The European Wind Energy Association (EWEA) has joined renewable energy industry groups calling on the European Commission to protect against sudden subsidy cuts. They are asking for a legal instrument to provide investment protection against sudden subsidy cuts.

The commission’s financial department is currently considering setting up an arbitration mechanism for resolving investment disputes at EU-level. This would replace bilateral investment protection treaties struck mainly between EU members and then candidate countries in central and eastern Europe in the 1990s.

An EU arbitration mechanism could be used by the renewables sector to seek compensation for the effects of retroactive subsidy changes. Such changes in several member states have undermined investor confidence and projects’ viability, the industry said in a letter sent to the commission.

According to the letter, renewable energy investment in Europe has almost halved in the past four years, from $120 billion in 2011 to $65 billion in 2014.

In the absence of EU safeguards, renewables investors have to date taken legal action against subsidy changes at national level or through international arbitration, industry associations representing the main renewable energy sources said in a letter to the commission on Tuesday.

There are currently 15 cases pending against Spain’s subsidy cuts under the international Energy Charter Treaty.

The commission is currently in talks with member states about a new climate governance framework to guarantee the achievement of the EU’s 27% renewable energy target by 2030. EU leaders in October agreed that the target should be binding at EU level but not divided into national targets as is the case currently.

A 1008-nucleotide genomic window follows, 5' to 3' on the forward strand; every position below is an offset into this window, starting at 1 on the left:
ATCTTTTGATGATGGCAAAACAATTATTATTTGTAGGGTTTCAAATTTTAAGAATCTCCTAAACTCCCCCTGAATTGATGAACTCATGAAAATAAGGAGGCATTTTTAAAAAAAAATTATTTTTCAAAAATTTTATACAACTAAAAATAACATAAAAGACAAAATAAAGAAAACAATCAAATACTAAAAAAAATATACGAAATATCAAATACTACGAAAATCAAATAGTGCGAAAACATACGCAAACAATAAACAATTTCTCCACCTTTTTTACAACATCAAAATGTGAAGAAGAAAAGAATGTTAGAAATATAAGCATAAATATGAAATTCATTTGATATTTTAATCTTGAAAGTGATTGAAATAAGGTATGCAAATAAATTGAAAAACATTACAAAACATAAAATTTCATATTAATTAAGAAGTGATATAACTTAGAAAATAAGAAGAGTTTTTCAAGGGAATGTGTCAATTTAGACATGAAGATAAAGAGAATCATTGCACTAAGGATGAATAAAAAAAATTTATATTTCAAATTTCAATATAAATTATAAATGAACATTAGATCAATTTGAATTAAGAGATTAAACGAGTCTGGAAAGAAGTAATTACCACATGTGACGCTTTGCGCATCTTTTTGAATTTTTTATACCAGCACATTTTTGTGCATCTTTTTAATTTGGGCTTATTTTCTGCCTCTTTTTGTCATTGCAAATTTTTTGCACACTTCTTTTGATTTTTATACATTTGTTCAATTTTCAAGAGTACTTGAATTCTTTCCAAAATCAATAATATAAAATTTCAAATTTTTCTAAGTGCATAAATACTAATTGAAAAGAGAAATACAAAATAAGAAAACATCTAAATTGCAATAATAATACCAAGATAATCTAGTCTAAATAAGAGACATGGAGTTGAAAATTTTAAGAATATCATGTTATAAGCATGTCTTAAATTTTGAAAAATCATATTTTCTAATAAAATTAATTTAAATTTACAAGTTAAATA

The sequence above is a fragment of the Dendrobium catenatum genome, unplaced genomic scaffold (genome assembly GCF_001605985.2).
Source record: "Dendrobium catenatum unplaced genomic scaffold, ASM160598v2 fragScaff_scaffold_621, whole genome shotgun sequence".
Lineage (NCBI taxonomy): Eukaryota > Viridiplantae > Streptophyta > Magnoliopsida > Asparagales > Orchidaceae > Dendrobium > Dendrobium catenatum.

Boozy Welsh entertainer blames Syria's brutal four-year civil war on CLIMATE CHANGE

She has uncritically latched on to an old Warmist story.  Her audience thought she was nuts

Singer and left-wing activist Charlotte Church sparked ridicule after blaming the Syrian civil war – on climate change.

The millionaire former child prodigy, appearing on the BBC's Question Time last night, said global warming was 'a big factor' in the brutal conflict between rebel groups, ISIS and Bashar Assad.

Ms Church, who has become a high-profile campaigner against the Government's austerity programme, later took to Twitter to complain about the programme's audience after they responded to her complaint about climate change with silence.

Last night's Question Time was filmed in Ms Church's home town on Cardiff and featured Labour's new MP Stephen Kinnock, Plaid Cymru leader Leanne Wood, Welsh Secretary Stephen Crabb and Margaret Thatcher's biographer Charles Moore.

The panel was asked if British airstrikes on ISIS targets in Syria should be ruled out.

Ms Church said we should ask the Syrian people who their real enemy is.

But she then added: 'Another interesting thing with Syria actually, lots of people don't seem to know about it, is there is evidence to suggest that climate change was a big factor in how the Syrian conflict came about.'

'Another interesting thing with Syria, actually, which a lot of people don't seem to know about this – there is evidence to suggest that climate change was a big factor in how the Syrian conflict came about.